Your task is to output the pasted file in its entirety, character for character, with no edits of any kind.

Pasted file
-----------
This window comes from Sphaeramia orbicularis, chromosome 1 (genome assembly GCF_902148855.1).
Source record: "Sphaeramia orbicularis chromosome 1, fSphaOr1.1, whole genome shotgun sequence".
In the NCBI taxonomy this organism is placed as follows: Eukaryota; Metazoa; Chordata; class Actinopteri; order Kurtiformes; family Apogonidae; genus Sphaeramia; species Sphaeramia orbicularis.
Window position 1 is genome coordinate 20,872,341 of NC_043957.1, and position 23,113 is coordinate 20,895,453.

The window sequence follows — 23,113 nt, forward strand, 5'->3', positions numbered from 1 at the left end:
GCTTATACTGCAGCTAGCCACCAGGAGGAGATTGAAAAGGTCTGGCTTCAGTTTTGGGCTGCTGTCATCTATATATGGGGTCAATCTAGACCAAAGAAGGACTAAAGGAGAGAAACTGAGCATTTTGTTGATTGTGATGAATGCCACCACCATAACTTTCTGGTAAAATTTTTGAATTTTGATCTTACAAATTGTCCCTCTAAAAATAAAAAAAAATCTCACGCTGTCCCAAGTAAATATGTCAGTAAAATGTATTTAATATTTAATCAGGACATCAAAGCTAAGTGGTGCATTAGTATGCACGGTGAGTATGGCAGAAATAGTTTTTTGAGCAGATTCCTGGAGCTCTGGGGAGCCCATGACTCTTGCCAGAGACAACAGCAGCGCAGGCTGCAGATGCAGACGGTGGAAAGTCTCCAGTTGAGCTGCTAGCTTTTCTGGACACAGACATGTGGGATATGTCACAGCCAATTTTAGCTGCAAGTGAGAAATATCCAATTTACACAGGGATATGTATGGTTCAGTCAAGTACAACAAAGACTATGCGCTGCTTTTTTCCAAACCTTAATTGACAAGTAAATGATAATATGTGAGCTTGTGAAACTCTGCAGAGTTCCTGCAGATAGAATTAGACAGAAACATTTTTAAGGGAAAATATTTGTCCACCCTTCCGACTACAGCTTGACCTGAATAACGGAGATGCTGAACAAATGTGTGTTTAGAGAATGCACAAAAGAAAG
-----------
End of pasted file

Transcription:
This window comes from Sphaeramia orbicularis, chromosome 1 (genome assembly GCF_902148855.1).
Source record: "Sphaeramia orbicularis chromosome 1, fSphaOr1.1, whole genome shotgun sequence".
In the NCBI taxonomy this organism is placed as follows: Eukaryota; Metazoa; Chordata; class Actinopteri; order Kurtiformes; family Apogonidae; genus Sphaeramia; species Sphaeramia orbicularis.
Window position 1 is genome coordinate 20,872,341 of NC_043957.1, and position 23,113 is coordinate 20,895,453.

The window sequence follows — 23,113 nt, forward strand, 5'->3', positions numbered from 1 at the left end:
GCTTATACTGCAGCTAGCCACCAGGAGGAGATTGAAAAGGTCTGGCTTCAGTTTTGGGCTGCTGTCATCTATATATGGGGTCAATCTAGACCAAAGAAGGACTAAAGGAGAGAAACTGAGCATTTTGTTGATTGTGATGAATGCCACCACCATAACTTTCTGGTAAAATTTTTGAATTTTGATCTTACAAATTGTCCCTCTAAAAATAAAAAAAAATCTCACGCTGTCCCAAGTAAATATGTCAGTAAAATGTATTTAATATTTAATCAGGACATCAAAGCTAAGTGGTGCATTAGTATGCACGGTGAGTATGGCAGAAATAGTTTTTTGAGCAGATTCCTGGAGCTCTGGGGAGCCCATGACTCTTGCCAGAGACAACAGCAGCGCAGGCTGCAGATGCAGACGGTGGAAAGTCTCCAGTTGAGCTGCTAGCTTTTCTGGACACAGACATGTGGGATATGTCACAGCCAATTTTAGCTGCAAGTGAGAAATATCCAATTTACACAGGGATATGTATGGTTCAGTCAAGTACAACAAAGACTATGCGCTGCTTTTTTCCAAACCTTAATTGACAAGTAAATGATAATATGTGAGCTTGTGAAACTCTGCAGAGTTCCTGCAGATAGAATTAGACAGAAACATTTTTAAGGGAAAATATTTGTCCACCCTTCCGACTACAGCTTGACCTGAATAACGGAGATGCTGAACAAATGTGTGTTTAGAGAATGCACAAAAGAAAG